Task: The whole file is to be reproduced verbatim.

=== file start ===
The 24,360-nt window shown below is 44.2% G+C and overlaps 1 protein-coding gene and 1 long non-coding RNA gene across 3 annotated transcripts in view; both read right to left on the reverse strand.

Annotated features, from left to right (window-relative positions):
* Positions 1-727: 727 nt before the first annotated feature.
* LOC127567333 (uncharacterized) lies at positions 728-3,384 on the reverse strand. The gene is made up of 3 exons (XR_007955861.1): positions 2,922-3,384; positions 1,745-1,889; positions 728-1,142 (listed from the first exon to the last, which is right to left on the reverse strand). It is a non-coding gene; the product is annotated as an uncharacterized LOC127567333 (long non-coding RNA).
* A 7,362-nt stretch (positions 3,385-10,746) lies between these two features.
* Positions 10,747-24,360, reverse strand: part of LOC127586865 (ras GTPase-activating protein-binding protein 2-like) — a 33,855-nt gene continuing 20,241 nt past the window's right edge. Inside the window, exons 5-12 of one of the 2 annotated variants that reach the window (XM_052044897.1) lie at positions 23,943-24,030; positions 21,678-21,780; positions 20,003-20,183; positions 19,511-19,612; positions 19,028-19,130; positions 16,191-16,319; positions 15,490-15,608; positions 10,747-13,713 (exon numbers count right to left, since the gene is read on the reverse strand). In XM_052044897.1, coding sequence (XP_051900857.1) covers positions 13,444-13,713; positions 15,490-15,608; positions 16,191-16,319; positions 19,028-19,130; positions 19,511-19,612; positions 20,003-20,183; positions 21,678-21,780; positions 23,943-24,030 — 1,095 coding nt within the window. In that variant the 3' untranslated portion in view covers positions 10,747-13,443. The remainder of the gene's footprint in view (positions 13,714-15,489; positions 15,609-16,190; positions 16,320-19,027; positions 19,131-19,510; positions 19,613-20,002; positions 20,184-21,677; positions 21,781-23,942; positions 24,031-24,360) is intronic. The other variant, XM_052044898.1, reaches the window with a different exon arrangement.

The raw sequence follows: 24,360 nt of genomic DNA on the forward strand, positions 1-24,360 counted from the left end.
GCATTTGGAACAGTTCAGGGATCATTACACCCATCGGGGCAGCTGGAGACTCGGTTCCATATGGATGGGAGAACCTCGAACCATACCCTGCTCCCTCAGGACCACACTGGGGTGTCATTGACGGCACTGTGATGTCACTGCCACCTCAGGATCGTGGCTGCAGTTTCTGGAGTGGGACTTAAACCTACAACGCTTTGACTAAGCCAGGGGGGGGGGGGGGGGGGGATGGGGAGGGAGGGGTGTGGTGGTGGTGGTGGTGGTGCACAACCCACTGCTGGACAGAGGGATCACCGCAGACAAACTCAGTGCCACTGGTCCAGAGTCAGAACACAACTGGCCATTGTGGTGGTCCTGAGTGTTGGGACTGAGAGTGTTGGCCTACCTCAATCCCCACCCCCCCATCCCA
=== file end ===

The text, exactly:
The 24,360-nt window shown below is 44.2% G+C and overlaps 1 protein-coding gene and 1 long non-coding RNA gene across 3 annotated transcripts in view; both read right to left on the reverse strand.

Annotated features, from left to right (window-relative positions):
* Positions 1-727: 727 nt before the first annotated feature.
* LOC127567333 (uncharacterized) lies at positions 728-3,384 on the reverse strand. The gene is made up of 3 exons (XR_007955861.1): positions 2,922-3,384; positions 1,745-1,889; positions 728-1,142 (listed from the first exon to the last, which is right to left on the reverse strand). It is a non-coding gene; the product is annotated as an uncharacterized LOC127567333 (long non-coding RNA).
* A 7,362-nt stretch (positions 3,385-10,746) lies between these two features.
* Positions 10,747-24,360, reverse strand: part of LOC127586865 (ras GTPase-activating protein-binding protein 2-like) — a 33,855-nt gene continuing 20,241 nt past the window's right edge. Inside the window, exons 5-12 of one of the 2 annotated variants that reach the window (XM_052044897.1) lie at positions 23,943-24,030; positions 21,678-21,780; positions 20,003-20,183; positions 19,511-19,612; positions 19,028-19,130; positions 16,191-16,319; positions 15,490-15,608; positions 10,747-13,713 (exon numbers count right to left, since the gene is read on the reverse strand). In XM_052044897.1, coding sequence (XP_051900857.1) covers positions 13,444-13,713; positions 15,490-15,608; positions 16,191-16,319; positions 19,028-19,130; positions 19,511-19,612; positions 20,003-20,183; positions 21,678-21,780; positions 23,943-24,030 — 1,095 coding nt within the window. In that variant the 3' untranslated portion in view covers positions 10,747-13,443. The remainder of the gene's footprint in view (positions 13,714-15,489; positions 15,609-16,190; positions 16,320-19,027; positions 19,131-19,510; positions 19,613-20,002; positions 20,184-21,677; positions 21,781-23,942; positions 24,031-24,360) is intronic. The other variant, XM_052044898.1, reaches the window with a different exon arrangement.

The raw sequence follows: 24,360 nt of genomic DNA on the forward strand, positions 1-24,360 counted from the left end.
GCATTTGGAACAGTTCAGGGATCATTACACCCATCGGGGCAGCTGGAGACTCGGTTCCATATGGATGGGAGAACCTCGAACCATACCCTGCTCCCTCAGGACCACACTGGGGTGTCATTGACGGCACTGTGATGTCACTGCCACCTCAGGATCGTGGCTGCAGTTTCTGGAGTGGGACTTAAACCTACAACGCTTTGACTAAGCCAGGGGGGGGGGGGGGGGGGGATGGGGAGGGAGGGGTGTGGTGGTGGTGGTGGTGGTGCACAACCCACTGCTGGACAGAGGGATCACCGCAGACAAACTCAGTGCCACTGGTCCAGAGTCAGAACACAACTGGCCATTGTGGTGGTCCTGAGTGTTGGGACTGAGAGTGTTGGCCTACCTCAATCCCCACCCCCCCATCCCA